From Regency to Historical
(December 9, 1997)
Regency Romance (with a capital “R”) is a sub-genre that many readers love, but just as many readers just “don’t get”. Many authors began their careers writing Regencies, then switched to historicals (often set in the regency period), including Catherine Coulter, Jo Beverley, Loretta Chase, Mary Jo Putney, and Jane Ashford. Some authors, such as Mary Balogh and Edith Layton, have written both Regencies and historicals concurrently. Still other authors, notably Carla Kelly and Karen Harbaugh, strictly (at least for now), write Regencies only.
Author Kate Moore recently made the transition from Regency author to author of historicals. I asked her to talk about the reason she made the change, what’s involved in writing an historical that’s different than writing a Regency. This is what she had to say:. . . .”
What’s it like to switch genres from writing Regency romances to writing historical romances?
Picture Han Solo trying to nudge his Millenium Falcon into hyper-drive. You know the scene from any of the Star Wars films when Han and Chewie must “punch it” to elude their pursuers. Inevitably, the Millenium Falcon stalls, its engines whining, as swarming attackers zoom in on the ship firing lethal bolts of energy. Then Han must go below to make adjustments with a wrench.
That’s me trying to adjust my writing skills to the demands of the larger book. Why do I sometimes feel stalled at the critical moment in the switch?
The Regency is about that four-letter word for intercourse between a man and a woman – talk. And it’s about that other form of “talk” – scandal, gossip. Society is always a character in a Regency. In some ways a Regency is about things you know if you went to high school – about being In or Out and how you get there. There may be murders and French spies or smugglers, but somehow through the encounter with them the heroine will probably win a fortune or a title. She will take her place in fashionable society, and discover that in spite of how the world rates her, she’s a lady worthy of respect and love.
Historicals are about passion, the sweeping kind, “stunning passion as thrilling as a storm”. They’re about “exciting and perilous missions” that “sweep” the characters across vast landscapes and into the “heat of each other’s arms.” The hearts must be untamed; the passion must rage; the rapture must be blistering. In other words, historicals happen in “hyper-drive,” so the challenge for me is to stop my characters from talking and allow their emotions to drive them into action.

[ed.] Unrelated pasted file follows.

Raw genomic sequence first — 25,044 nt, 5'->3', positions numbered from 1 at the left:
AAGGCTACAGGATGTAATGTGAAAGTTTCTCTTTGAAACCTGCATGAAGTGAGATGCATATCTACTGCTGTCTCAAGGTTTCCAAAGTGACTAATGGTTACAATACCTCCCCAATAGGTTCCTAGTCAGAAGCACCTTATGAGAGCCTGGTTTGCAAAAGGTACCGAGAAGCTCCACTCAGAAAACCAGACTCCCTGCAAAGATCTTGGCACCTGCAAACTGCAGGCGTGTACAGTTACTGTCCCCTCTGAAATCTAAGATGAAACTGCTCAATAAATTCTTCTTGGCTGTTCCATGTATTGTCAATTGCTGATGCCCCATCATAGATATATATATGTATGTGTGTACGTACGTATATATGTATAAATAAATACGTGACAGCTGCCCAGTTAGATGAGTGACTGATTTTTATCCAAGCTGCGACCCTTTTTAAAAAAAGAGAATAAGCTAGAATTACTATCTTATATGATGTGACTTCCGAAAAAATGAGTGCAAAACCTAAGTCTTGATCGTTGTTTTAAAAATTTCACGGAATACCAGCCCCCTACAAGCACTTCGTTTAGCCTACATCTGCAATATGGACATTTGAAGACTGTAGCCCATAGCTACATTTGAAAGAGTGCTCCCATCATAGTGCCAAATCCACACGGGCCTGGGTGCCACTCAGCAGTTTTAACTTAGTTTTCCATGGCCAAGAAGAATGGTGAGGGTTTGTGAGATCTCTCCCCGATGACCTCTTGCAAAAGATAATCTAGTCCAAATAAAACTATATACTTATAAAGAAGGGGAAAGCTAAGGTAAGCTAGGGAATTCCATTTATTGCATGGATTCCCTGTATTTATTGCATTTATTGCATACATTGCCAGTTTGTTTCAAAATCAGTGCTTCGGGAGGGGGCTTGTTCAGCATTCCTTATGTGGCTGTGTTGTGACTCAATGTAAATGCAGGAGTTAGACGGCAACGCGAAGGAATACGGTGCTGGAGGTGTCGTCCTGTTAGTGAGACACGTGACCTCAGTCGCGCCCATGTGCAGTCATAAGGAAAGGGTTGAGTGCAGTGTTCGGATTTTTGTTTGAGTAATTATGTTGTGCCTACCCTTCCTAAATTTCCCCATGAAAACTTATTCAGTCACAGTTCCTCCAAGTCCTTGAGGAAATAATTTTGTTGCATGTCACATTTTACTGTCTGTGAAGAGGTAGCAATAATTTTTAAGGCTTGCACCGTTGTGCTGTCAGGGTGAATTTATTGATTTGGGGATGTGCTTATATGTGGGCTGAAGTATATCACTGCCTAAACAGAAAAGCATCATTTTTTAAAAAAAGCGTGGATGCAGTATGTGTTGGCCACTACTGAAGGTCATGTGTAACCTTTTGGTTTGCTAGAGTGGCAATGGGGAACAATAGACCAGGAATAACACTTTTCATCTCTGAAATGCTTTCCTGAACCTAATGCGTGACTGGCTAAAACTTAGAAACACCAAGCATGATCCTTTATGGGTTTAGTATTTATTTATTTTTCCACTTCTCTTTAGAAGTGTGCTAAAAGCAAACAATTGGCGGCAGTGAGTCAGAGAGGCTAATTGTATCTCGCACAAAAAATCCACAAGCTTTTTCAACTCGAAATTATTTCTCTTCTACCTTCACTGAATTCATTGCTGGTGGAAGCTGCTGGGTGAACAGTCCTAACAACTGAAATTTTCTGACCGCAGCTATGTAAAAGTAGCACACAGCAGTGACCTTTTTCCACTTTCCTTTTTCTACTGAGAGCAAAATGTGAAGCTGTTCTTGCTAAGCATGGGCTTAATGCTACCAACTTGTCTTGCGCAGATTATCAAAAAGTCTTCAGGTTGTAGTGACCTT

I confess that letting my heroine and hero talk their way into love is a habit that’s hard to break. I prefer characters whose wits and principles are as strong as their passions. Maintaining the heroine’s self-respect seems as important a struggle as any battle or war, and one woman’s declaration of independence as stirring as that of a nation.
So, what do I do with my wrench down in the engine of my story?
Loretta Chase, super-star, told me, “make it big; make him big; make him the heroine’s biggest problem.” What I want to make biggest about my heroes is their honor, their pride, their desire, and their restraint. I love a man like Ruck in Laura Kinsale’s For My Lady’s Heart, all that wanting and all that abstinence.
To make the stakes big, I must take the characters out of the confining spaces of Regency settings, out of drawing rooms, gardens, coaches, and ballrooms, and send them off to ships and shacks, castles and prisons, rivers and desert islands. (Ironically, in my first “Regency” the heroine travelled to Portugal with spies, escaped down the raging Duoro River, and survived a shoot-out in Vauxhall Gardens.)
The big setting and high-stakes plot conspire to bring the hero and heroine face to face with possibilities of intimacy unthinkable in the social world of London. They must be tempted. Temptation I can do. But, in a historical, they must fall, later or sooner.
So I must write love scenes differently, for a different audience. As one of my Regency fans confessed in a letter, “Sorry to say, I didn’t buy Winterburn’s Rose. I don’t read historicals, too much explicit sex.” Writing these scenes is a particular challenge for anyone who takes her characters seriously and wants readers to care about them. The characters are going to be vulnerable and exposed to each other and to the reader; the writer must go deep into their feelings. Some good guidelines for this task come from The Joy of Writing Sex by Elizabeth Benedict. Some of her suggestions:
Sex is nice but character is destiny
Only your characters know for sure what to call it
You don’t have to be explicit, but you must be specific
Your characters must want and want intensely
Who your characters are to each other is key
Like the hero and heroine of the historical, the reader of the historical must be driven forward by emotion, by anticipation of pain and joy, discovery and revelation. When the characters want or need most intensely, when the plot puts the biggest obstacle in their path, when they discover that which is bigger than any ambition or danger – love – the reader experiences that sudden jolt to hyper-drive, the rush of the stars streaking by, the feeling of being removed from the ordinary. It is when Han Solo is lowered into carbon freeze that Leia finally realizes she loves him. “I love you,” she says. “I know,” he replies, and is frozen.
In one short exchange, we see love discovered, revealed, released – a power that can transform the universe of the characters; a treasure worth all the struggles of hero and heroine and the reader and writer to reach it. When the moment arrives, the writer knows she can throw down her wrench, hop in the pilot’s seat, and like the reader, hang on for the ride.
- A Prince Among Men, 1997
- Winterburn’s Rose, 1996
- An Improper Widow, 1995
- The Mercenary Major, 1994
- Sweet Bargain, 1993
- To Kiss a Thief, 1992